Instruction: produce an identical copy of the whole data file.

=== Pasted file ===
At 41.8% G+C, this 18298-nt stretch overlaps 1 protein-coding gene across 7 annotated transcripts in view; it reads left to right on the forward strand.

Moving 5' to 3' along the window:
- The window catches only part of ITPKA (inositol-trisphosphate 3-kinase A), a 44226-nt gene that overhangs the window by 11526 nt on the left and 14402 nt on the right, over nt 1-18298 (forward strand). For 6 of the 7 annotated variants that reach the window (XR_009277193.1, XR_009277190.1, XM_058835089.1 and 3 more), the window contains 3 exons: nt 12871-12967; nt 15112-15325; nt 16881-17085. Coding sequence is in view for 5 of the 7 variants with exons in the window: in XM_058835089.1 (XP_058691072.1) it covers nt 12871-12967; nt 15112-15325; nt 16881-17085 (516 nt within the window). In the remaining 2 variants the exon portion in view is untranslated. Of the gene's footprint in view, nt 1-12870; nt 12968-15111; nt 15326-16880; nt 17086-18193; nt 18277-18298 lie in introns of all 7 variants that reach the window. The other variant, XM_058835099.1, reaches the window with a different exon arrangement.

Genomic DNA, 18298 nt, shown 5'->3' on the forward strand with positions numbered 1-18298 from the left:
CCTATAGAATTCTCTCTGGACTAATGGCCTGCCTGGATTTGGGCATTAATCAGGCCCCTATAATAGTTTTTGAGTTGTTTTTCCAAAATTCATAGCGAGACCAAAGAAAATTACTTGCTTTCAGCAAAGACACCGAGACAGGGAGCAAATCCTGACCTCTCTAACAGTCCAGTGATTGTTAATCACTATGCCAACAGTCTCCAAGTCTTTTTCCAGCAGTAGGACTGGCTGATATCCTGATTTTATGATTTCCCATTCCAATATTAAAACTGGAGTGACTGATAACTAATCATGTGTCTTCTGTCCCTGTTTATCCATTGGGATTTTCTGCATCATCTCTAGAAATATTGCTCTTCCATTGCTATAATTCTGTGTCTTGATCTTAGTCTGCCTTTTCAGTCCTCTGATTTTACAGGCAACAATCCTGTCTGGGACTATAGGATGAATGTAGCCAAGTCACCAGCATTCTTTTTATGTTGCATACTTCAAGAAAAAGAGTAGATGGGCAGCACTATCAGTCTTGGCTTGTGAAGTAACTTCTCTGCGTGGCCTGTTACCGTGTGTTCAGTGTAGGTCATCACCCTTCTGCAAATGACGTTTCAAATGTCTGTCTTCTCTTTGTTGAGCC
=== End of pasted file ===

At 41.8% G+C, this 18298-nt stretch overlaps 1 protein-coding gene across 7 annotated transcripts in view; it reads left to right on the forward strand.

Moving 5' to 3' along the window:
- The window catches only part of ITPKA (inositol-trisphosphate 3-kinase A), a 44226-nt gene that overhangs the window by 11526 nt on the left and 14402 nt on the right, over nt 1-18298 (forward strand). For 6 of the 7 annotated variants that reach the window (XR_009277193.1, XR_009277190.1, XM_058835089.1 and 3 more), the window contains 3 exons: nt 12871-12967; nt 15112-15325; nt 16881-17085. Coding sequence is in view for 5 of the 7 variants with exons in the window: in XM_058835089.1 (XP_058691072.1) it covers nt 12871-12967; nt 15112-15325; nt 16881-17085 (516 nt within the window). In the remaining 2 variants the exon portion in view is untranslated. Of the gene's footprint in view, nt 1-12870; nt 12968-15111; nt 15326-16880; nt 17086-18193; nt 18277-18298 lie in introns of all 7 variants that reach the window. The other variant, XM_058835099.1, reaches the window with a different exon arrangement.

Genomic DNA, 18298 nt, shown 5'->3' on the forward strand with positions numbered 1-18298 from the left:
CCTATAGAATTCTCTCTGGACTAATGGCCTGCCTGGATTTGGGCATTAATCAGGCCCCTATAATAGTTTTTGAGTTGTTTTTCCAAAATTCATAGCGAGACCAAAGAAAATTACTTGCTTTCAGCAAAGACACCGAGACAGGGAGCAAATCCTGACCTCTCTAACAGTCCAGTGATTGTTAATCACTATGCCAACAGTCTCCAAGTCTTTTTCCAGCAGTAGGACTGGCTGATATCCTGATTTTATGATTTCCCATTCCAATATTAAAACTGGAGTGACTGATAACTAATCATGTGTCTTCTGTCCCTGTTTATCCATTGGGATTTTCTGCATCATCTCTAGAAATATTGCTCTTCCATTGCTATAATTCTGTGTCTTGATCTTAGTCTGCCTTTTCAGTCCTCTGATTTTACAGGCAACAATCCTGTCTGGGACTATAGGATGAATGTAGCCAAGTCACCAGCATTCTTTTTATGTTGCATACTTCAAGAAAAAGAGTAGATGGGCAGCACTATCAGTCTTGGCTTGTGAAGTAACTTCTCTGCGTGGCCTGTTACCGTGTGTTCAGTGTAGGTCATCACCCTTCTGCAAATGACGTTTCAAATGTCTGTCTTCTCTTTGTTGAGCC